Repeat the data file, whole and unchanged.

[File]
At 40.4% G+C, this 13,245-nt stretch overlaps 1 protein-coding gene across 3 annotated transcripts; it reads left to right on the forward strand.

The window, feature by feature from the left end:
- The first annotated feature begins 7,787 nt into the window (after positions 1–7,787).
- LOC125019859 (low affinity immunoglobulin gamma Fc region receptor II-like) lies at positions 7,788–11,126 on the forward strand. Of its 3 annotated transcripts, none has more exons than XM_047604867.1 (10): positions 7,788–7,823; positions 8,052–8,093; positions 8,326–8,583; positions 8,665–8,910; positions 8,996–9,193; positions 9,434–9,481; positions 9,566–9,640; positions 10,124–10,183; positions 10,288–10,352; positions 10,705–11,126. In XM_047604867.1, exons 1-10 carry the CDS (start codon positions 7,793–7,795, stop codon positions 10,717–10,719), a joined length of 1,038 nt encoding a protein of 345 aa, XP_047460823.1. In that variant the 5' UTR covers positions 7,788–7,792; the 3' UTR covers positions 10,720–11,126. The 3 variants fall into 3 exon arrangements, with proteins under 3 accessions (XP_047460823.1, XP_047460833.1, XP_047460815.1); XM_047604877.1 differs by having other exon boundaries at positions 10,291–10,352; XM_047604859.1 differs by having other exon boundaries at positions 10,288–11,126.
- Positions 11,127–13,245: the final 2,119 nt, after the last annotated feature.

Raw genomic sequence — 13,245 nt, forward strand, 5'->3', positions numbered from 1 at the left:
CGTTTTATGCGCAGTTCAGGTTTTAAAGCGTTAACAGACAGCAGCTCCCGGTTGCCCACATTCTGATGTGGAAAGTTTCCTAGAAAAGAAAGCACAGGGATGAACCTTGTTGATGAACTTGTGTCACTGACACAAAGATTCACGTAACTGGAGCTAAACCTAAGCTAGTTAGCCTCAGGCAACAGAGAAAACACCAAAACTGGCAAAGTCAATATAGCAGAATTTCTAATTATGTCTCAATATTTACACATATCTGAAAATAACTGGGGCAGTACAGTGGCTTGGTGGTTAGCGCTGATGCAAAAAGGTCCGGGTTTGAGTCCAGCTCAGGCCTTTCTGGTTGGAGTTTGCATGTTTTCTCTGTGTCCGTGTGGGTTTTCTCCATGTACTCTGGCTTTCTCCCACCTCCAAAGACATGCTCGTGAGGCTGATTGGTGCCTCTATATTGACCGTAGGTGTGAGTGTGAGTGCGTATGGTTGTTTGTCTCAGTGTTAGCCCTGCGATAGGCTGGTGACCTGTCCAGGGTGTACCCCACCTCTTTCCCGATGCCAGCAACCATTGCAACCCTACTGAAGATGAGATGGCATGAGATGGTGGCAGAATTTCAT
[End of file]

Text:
At 40.4% G+C, this 13,245-nt stretch overlaps 1 protein-coding gene across 3 annotated transcripts; it reads left to right on the forward strand.

The window, feature by feature from the left end:
- The first annotated feature begins 7,787 nt into the window (after positions 1–7,787).
- LOC125019859 (low affinity immunoglobulin gamma Fc region receptor II-like) lies at positions 7,788–11,126 on the forward strand. Of its 3 annotated transcripts, none has more exons than XM_047604867.1 (10): positions 7,788–7,823; positions 8,052–8,093; positions 8,326–8,583; positions 8,665–8,910; positions 8,996–9,193; positions 9,434–9,481; positions 9,566–9,640; positions 10,124–10,183; positions 10,288–10,352; positions 10,705–11,126. In XM_047604867.1, exons 1-10 carry the CDS (start codon positions 7,793–7,795, stop codon positions 10,717–10,719), a joined length of 1,038 nt encoding a protein of 345 aa, XP_047460823.1. In that variant the 5' UTR covers positions 7,788–7,792; the 3' UTR covers positions 10,720–11,126. The 3 variants fall into 3 exon arrangements, with proteins under 3 accessions (XP_047460823.1, XP_047460833.1, XP_047460815.1); XM_047604877.1 differs by having other exon boundaries at positions 10,291–10,352; XM_047604859.1 differs by having other exon boundaries at positions 10,288–11,126.
- Positions 11,127–13,245: the final 2,119 nt, after the last annotated feature.

Raw genomic sequence — 13,245 nt, forward strand, 5'->3', positions numbered from 1 at the left:
CGTTTTATGCGCAGTTCAGGTTTTAAAGCGTTAACAGACAGCAGCTCCCGGTTGCCCACATTCTGATGTGGAAAGTTTCCTAGAAAAGAAAGCACAGGGATGAACCTTGTTGATGAACTTGTGTCACTGACACAAAGATTCACGTAACTGGAGCTAAACCTAAGCTAGTTAGCCTCAGGCAACAGAGAAAACACCAAAACTGGCAAAGTCAATATAGCAGAATTTCTAATTATGTCTCAATATTTACACATATCTGAAAATAACTGGGGCAGTACAGTGGCTTGGTGGTTAGCGCTGATGCAAAAAGGTCCGGGTTTGAGTCCAGCTCAGGCCTTTCTGGTTGGAGTTTGCATGTTTTCTCTGTGTCCGTGTGGGTTTTCTCCATGTACTCTGGCTTTCTCCCACCTCCAAAGACATGCTCGTGAGGCTGATTGGTGCCTCTATATTGACCGTAGGTGTGAGTGTGAGTGCGTATGGTTGTTTGTCTCAGTGTTAGCCCTGCGATAGGCTGGTGACCTGTCCAGGGTGTACCCCACCTCTTTCCCGATGCCAGCAACCATTGCAACCCTACTGAAGATGAGATGGCATGAGATGGTGGCAGAATTTCAT